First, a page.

- Swap the basic chocolate bars for No Whey Milkless Minis→ Made in a dedicated facility free from the common top 8 food allergens, No Whey’s treats are vegan, free from Artificial Colors and Flavors, and Kosher.
- Instead of mainstream chocolate wafers, try Little Secrets Wafers→ With flavor that competes with the classics, Little Secrets wafer bars have 30% less sugar and are made with sustainably-sourced cocoa. The company is also transitioning to fully recyclable / compostable packaging by 2025.
- Swap conventional lollipops for Organic Golly Lolli’s → Boasting 75% less sugar than leading suckers, these lollis are also free of artificial colors, sweeteners or preservatives – they’re made in the USA, and the company gives back a portion of their profits to 7 areas of humanitarian needs.
RECYCLING TIP TO TACKLE CANDY WRAPPER WASTE
While traditional candy wrappers can’t be recycled, private recycling company TerraCycle will accept them. They offer a zero-waste pouch specifically for candy and snack wrappers – once you fill it up, you just send it back to them with the provided return label. :)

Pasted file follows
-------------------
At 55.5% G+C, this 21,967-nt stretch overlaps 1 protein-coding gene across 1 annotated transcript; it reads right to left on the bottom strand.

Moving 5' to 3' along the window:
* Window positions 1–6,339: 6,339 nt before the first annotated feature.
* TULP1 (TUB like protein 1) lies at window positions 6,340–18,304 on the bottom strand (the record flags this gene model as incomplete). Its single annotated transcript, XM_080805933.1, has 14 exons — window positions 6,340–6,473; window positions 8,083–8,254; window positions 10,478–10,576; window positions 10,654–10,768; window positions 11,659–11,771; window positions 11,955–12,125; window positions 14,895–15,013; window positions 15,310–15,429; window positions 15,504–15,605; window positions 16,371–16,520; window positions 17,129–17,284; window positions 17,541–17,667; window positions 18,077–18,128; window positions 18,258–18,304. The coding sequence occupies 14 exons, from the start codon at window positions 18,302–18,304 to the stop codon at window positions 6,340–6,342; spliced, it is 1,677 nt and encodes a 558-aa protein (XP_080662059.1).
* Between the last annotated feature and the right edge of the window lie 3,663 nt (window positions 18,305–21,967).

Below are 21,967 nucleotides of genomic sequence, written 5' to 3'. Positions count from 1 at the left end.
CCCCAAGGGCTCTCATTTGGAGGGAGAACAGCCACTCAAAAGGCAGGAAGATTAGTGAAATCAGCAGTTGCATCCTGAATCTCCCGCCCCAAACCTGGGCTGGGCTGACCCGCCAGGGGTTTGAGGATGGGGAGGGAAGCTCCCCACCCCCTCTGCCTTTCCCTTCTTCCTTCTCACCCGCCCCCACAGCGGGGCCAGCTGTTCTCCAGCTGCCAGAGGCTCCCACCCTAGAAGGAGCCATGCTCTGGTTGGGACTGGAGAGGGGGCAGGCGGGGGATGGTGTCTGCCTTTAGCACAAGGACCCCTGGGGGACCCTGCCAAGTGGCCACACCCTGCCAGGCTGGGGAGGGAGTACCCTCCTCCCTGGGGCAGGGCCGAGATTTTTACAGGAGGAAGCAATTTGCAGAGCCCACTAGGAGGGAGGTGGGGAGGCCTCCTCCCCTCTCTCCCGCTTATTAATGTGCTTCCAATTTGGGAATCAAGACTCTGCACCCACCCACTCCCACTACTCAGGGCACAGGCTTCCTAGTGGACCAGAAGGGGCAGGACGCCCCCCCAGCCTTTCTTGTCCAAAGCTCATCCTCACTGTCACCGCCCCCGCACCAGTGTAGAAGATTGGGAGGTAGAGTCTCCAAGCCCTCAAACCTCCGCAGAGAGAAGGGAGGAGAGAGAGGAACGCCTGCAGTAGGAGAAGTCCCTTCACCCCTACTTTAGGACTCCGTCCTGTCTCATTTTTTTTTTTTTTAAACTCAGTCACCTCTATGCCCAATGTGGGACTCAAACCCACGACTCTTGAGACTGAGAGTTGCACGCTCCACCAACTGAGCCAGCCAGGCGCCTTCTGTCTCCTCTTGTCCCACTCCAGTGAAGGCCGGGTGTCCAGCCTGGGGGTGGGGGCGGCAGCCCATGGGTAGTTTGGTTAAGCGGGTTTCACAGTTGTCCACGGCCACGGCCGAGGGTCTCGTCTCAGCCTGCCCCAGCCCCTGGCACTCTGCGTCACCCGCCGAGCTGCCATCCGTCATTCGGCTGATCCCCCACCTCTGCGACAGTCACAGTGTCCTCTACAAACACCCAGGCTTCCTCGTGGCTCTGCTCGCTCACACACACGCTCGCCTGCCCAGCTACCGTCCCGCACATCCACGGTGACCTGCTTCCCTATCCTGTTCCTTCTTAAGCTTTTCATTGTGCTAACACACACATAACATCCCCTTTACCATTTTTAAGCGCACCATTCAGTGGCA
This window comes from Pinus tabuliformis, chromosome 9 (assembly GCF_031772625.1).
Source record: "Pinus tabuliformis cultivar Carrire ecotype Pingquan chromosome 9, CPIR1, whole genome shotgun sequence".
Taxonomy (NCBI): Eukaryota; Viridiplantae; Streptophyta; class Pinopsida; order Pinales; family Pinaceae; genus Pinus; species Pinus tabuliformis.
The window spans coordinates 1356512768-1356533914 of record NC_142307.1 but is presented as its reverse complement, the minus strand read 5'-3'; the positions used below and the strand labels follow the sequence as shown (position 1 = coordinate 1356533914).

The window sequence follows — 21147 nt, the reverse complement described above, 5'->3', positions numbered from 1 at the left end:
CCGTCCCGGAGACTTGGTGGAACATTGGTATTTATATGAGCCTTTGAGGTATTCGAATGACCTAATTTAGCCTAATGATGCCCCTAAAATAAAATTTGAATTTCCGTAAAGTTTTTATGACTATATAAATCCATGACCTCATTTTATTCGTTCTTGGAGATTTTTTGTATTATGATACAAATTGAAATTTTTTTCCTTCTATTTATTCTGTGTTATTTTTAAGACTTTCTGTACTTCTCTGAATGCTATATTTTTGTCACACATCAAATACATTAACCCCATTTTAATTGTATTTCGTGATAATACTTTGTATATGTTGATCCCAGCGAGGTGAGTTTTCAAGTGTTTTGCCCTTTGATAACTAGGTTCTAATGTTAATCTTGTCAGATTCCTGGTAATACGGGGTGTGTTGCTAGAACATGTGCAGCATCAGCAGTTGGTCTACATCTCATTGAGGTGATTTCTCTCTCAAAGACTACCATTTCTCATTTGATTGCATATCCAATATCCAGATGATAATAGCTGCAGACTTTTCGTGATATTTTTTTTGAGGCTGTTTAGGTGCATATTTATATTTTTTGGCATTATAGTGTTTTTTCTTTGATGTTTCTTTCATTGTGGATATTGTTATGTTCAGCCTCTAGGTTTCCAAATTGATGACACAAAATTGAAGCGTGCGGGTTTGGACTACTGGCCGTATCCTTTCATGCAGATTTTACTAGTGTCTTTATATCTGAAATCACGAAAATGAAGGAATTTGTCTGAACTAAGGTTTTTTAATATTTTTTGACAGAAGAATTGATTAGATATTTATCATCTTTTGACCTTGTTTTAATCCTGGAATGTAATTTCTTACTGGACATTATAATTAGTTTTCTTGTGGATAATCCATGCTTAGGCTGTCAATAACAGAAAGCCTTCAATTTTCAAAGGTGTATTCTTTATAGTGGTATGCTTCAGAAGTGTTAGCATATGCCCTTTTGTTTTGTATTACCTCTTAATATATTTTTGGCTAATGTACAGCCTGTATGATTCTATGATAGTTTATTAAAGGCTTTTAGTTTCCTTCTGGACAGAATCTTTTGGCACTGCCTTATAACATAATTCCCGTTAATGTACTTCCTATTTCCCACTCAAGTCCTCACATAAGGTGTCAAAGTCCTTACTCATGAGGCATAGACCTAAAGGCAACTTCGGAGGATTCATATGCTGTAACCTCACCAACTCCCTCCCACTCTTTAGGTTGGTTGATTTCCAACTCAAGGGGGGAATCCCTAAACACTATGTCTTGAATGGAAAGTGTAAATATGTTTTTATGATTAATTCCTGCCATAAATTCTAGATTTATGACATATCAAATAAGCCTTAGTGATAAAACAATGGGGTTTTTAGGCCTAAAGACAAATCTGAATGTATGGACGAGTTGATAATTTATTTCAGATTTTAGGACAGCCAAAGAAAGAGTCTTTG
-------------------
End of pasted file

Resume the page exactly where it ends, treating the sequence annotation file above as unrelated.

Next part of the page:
DONATE EXTRA CANDY INSTEAD OF DUMPING IT IN THE TRASH
After all the trick or treating, you may end up with extra candy. If so, instead of dumping it in the trash, you can donate it to organizations like Treats For Troops or Operation Shoebox.
Opt For A Reused Or Upcycled Candy Bag
Most *candy bags* today are made of plastic, and immediately thrown away after the festivities. Pass on the plastic, and instead, use something you already own.
We love to use pillow cases – generally, it’s something we already have on-hand, and also they leave plenty of room for collecting a plethora of treats. Grab the fabric markers if you want to make it a fun family activity, and everyone can decorate their own.
DIY Costumes – Ways To Dress Up Your Basics
When it comes to costumes, this is one of the biggest contributors to Halloween waste. The majority of costumes are made of polyester, meaning that when they are thrown out, they will sit in the landfill for years and years before decomposing. Additionally, those plastic outfits shed microplastics, polluting neighboring lands and waterways.